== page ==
Why it's difficult for leader to do:

Like building trust, it can difficult to release control if a leader feels like it's his or her butt on the line. Also, when leaders release control then they must also be willing to put others ideas ahead of their own. This is where pride can rear it's ugly head. Self-confidence is a great trait to have but pride is a destructive trait. A leader can't release control and be prideful at the same time. Leaders, at one time or another, will have to deal with pride.

How leaders develop this trait:

First of all, leaders must reflect on how they like to be lead. Most likely they moved into leadership because somebody released their control on them and allowed them to shine. Fish will only grow to the size of the tank we put them in. The bigger the tank, the bigger the fish. The bigger the body of water, the less control we have. If leaders want their team to grow, then they will have to eventually release control. Releasing control is a decision and it's one that is vital to the growth of leaders and their teams.

It's time to hit the comment section up! What traits do you look for in a leader? How do you develop the ability to empower, trust, and release control?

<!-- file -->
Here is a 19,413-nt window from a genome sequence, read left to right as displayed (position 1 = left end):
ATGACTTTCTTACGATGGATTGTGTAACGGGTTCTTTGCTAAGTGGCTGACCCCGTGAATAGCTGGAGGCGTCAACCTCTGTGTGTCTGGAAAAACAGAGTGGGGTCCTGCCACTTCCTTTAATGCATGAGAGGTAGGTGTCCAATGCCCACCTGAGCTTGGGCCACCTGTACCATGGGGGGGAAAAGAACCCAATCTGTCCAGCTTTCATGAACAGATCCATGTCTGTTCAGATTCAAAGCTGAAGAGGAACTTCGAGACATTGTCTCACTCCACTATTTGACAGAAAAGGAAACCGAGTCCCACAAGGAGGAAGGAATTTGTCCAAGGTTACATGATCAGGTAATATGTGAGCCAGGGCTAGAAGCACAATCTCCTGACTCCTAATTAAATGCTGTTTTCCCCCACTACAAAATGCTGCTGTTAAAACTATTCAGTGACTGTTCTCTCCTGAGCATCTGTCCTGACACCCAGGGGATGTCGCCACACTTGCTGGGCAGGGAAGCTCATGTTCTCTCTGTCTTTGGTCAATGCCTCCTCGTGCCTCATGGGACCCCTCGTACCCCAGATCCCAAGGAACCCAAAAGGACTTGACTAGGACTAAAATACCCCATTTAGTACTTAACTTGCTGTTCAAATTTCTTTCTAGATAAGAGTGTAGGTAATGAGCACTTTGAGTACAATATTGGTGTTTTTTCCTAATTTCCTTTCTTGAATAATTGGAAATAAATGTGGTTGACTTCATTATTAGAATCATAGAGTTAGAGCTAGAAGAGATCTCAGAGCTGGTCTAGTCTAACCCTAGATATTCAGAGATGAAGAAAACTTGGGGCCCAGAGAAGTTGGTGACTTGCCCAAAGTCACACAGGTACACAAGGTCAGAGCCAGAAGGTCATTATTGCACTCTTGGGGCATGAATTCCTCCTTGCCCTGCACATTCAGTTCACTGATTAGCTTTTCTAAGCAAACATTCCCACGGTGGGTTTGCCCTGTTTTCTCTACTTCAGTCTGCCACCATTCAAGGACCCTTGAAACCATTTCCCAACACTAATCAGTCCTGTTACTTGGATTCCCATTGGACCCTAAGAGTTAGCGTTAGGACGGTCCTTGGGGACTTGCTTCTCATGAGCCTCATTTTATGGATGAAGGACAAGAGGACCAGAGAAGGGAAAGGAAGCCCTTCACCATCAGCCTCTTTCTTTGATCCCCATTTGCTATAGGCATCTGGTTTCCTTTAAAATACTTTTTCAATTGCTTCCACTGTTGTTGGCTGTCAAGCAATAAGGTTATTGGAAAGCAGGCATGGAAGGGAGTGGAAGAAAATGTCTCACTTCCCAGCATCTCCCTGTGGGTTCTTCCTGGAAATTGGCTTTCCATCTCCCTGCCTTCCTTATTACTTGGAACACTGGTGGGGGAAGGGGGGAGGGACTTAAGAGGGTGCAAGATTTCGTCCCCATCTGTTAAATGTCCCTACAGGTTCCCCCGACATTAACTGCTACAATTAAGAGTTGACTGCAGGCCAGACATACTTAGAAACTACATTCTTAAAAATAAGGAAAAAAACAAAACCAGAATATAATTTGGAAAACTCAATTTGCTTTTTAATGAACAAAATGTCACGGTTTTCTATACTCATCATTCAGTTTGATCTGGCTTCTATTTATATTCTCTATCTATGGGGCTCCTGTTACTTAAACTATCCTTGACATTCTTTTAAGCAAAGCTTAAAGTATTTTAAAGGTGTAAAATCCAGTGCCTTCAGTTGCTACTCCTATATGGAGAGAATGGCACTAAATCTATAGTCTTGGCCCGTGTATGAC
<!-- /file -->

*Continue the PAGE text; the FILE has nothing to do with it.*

Education Dreamer

3 comments:

  1. This bit really has me thinking, Brett, about my own classroom because if we took your leadership advice and suggestions and translated them into our instructional practices, we'd have the kinds of learning environments that our kids would both thrive in AND crave.

    The thing is, teachers have never experienced those same kinds of practices from THEIR leaders and teachers -- so we don't know what they look like or how they benefit learners.

    So we perpetuate the same kinds of teacher-centric worlds that we've grown so used to.

    For me, the current challenge is finding a way to do SOMETHING on your list in my classroom. I may not be ready -- or able -- to make it ALL happen, but there has to be at least one tangible change I can make this year to move towards this kind of leadership in my own class.

    Thanks for making me think,
    Bill

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    1. Bill, I couldn't agree more. It is hard to break away from the traditions of our youth. Especially the traditions of education and leadership which have changed very little over the last 100 years.